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|The Return of Dr. Fu-Manchu||Sax Rohmer|
|Page 2 of 5||
"Gipsy girl!" I whispered, glancing rapidly at Smith.
"I think you are right, Doctor," said Weymouth with his slow smile; "it was Karamaneh. She asked him the way to somewhere or other and got him to write it upon a loose page of his notebook, so that she should not forget it."
"You hear that, Petrie?" rapped Smith.
"I hear it," I replied, "but I don't see any special significance in the fact."
"I do!" rapped Smith; "I didn't sit up the greater part of last night thrashing my weary brains for nothing! But I am going to the British Museum to-day, to confirm a certain suspicion." He turned to Weymouth. "Did Burke go back?" he demanded abruptly.
"He returned hidden under the empty boxes," was the reply. "Oh! you never saw a man in such a funk in all your life!"
"He may have good reasons," I said.
"He has good reasons!" replied Nayland Smith grimly; "if that man really possesses information inimical to the safety of Fu-Manchu, he can only escape doom by means of a miracle similar to that which has hitherto protected you and me."
"Burke insists," said Weymouth at this point, that something comes almost every night after dusk, slinking about the house--it's an old farmhouse, I understand; and on two or three occasions he has been awakened (fortunately for him he is a light sleeper) by sounds of coughing immediately outside his window. He is a man who sleeps with a pistol under his pillow, and more than once, on running to the window, he has had a vague glimpse of some creature leaping down from the tiles of the roof, which slopes up to his room, into the flower beds below . . ."
"Creature!" said Smith, his gray eyes ablaze now--"you said creature!"
"I used the word deliberately," replied Weymouth, "because Burke seems to have the idea that it goes on all fours."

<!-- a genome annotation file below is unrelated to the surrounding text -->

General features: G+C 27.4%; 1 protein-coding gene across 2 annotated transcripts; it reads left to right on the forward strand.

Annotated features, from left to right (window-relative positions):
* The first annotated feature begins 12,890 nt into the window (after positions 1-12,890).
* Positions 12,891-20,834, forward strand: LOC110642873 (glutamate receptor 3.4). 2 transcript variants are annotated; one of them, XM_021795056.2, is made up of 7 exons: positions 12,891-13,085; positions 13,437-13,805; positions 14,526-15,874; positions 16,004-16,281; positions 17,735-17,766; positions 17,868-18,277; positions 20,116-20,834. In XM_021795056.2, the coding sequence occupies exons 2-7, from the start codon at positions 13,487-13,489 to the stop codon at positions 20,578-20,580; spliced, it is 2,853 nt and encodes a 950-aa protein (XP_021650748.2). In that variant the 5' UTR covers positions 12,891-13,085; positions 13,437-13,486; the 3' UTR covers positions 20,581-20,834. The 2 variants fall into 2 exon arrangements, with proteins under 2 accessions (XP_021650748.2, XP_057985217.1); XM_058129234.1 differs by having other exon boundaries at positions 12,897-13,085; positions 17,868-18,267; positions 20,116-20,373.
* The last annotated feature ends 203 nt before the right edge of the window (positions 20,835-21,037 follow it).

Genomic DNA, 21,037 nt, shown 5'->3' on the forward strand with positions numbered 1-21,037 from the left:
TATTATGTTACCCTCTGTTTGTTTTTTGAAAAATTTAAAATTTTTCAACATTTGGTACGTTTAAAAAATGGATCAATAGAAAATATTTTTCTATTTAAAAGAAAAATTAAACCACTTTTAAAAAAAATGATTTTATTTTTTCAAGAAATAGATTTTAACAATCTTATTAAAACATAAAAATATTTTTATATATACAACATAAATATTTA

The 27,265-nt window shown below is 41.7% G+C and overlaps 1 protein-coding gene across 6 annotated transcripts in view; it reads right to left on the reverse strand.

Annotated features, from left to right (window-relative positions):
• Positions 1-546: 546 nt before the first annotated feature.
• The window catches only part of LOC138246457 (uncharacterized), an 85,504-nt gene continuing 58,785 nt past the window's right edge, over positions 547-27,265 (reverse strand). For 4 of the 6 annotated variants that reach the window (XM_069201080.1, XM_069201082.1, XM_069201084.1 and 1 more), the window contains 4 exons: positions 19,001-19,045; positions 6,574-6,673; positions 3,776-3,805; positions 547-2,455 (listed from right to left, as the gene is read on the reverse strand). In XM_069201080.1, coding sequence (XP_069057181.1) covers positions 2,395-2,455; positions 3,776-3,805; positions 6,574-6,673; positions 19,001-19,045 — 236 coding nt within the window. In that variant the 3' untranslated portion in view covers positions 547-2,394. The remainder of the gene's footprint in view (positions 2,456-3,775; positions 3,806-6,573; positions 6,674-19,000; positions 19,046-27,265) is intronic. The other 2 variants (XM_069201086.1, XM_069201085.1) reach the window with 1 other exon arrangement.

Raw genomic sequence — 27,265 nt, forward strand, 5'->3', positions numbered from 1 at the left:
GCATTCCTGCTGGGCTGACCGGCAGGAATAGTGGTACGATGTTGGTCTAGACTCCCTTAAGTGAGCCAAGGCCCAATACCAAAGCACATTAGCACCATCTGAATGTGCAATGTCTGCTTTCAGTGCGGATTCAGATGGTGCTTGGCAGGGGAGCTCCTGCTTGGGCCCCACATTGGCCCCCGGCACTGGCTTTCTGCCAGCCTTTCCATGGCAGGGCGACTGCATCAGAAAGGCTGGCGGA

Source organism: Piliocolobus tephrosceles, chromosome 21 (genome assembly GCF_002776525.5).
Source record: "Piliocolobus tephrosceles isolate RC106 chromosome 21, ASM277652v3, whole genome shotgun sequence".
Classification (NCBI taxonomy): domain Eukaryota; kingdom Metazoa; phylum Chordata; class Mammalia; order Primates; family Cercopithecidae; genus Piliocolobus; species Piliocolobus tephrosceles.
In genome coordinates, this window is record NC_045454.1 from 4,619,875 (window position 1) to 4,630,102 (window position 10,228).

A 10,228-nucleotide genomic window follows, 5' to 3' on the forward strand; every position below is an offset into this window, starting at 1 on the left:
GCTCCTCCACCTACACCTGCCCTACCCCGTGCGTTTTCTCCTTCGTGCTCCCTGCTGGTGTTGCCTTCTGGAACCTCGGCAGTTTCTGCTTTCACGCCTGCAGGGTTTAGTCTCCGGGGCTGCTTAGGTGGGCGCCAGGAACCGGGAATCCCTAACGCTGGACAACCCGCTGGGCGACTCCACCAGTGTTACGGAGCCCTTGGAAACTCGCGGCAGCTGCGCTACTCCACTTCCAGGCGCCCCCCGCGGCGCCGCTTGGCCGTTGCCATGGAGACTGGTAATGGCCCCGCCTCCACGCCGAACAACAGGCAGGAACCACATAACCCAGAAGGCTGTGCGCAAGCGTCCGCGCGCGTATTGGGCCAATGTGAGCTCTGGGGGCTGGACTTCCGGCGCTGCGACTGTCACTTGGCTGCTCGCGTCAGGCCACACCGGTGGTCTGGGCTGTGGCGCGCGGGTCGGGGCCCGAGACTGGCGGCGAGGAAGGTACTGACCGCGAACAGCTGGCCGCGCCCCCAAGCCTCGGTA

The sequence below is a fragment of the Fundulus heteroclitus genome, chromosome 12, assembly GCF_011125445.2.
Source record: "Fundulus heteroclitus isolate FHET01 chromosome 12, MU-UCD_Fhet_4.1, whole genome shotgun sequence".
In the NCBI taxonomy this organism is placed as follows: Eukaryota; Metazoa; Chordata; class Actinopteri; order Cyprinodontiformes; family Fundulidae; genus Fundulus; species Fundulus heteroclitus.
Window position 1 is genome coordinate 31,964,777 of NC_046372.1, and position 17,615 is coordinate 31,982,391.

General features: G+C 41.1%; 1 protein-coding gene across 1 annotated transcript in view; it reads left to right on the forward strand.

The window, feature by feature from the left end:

There was a short and rather strained silence. Then:
"In descending a sloping roof," I suggested, "a human being would probably employ his hands as well as his feet."
"Quite so," agreed the inspector. "I am merely reporting the impression of Burke."
"Has he heard no other sound?" rapped Smith; "one like the cracking of dry branches, for instance?"
"He made no mention of it," replied Weymouth, staring.
"And what is the plan?"
"One of his cousin's vans," said Weymouth, with his slight smile, "has remained behind at Covent Garden and will return late this afternoon. I propose that you and I, Mr. Smith, imitate Burke and ride down to Upminster under the empty boxes!"
Nayland Smith stood up, leaving his breakfast half finished, and began to wander up and down the room, reflectively tugging at his ear. Then he began to fumble in the pockets of his dressing-gown and finally produced the inevitable pipe, dilapidated pouch, and box of safety matches. He began to load the much-charred agent of reflection.
"Do I understand that Burke is actually too afraid to go out openly even in daylight?" he asked suddenly.
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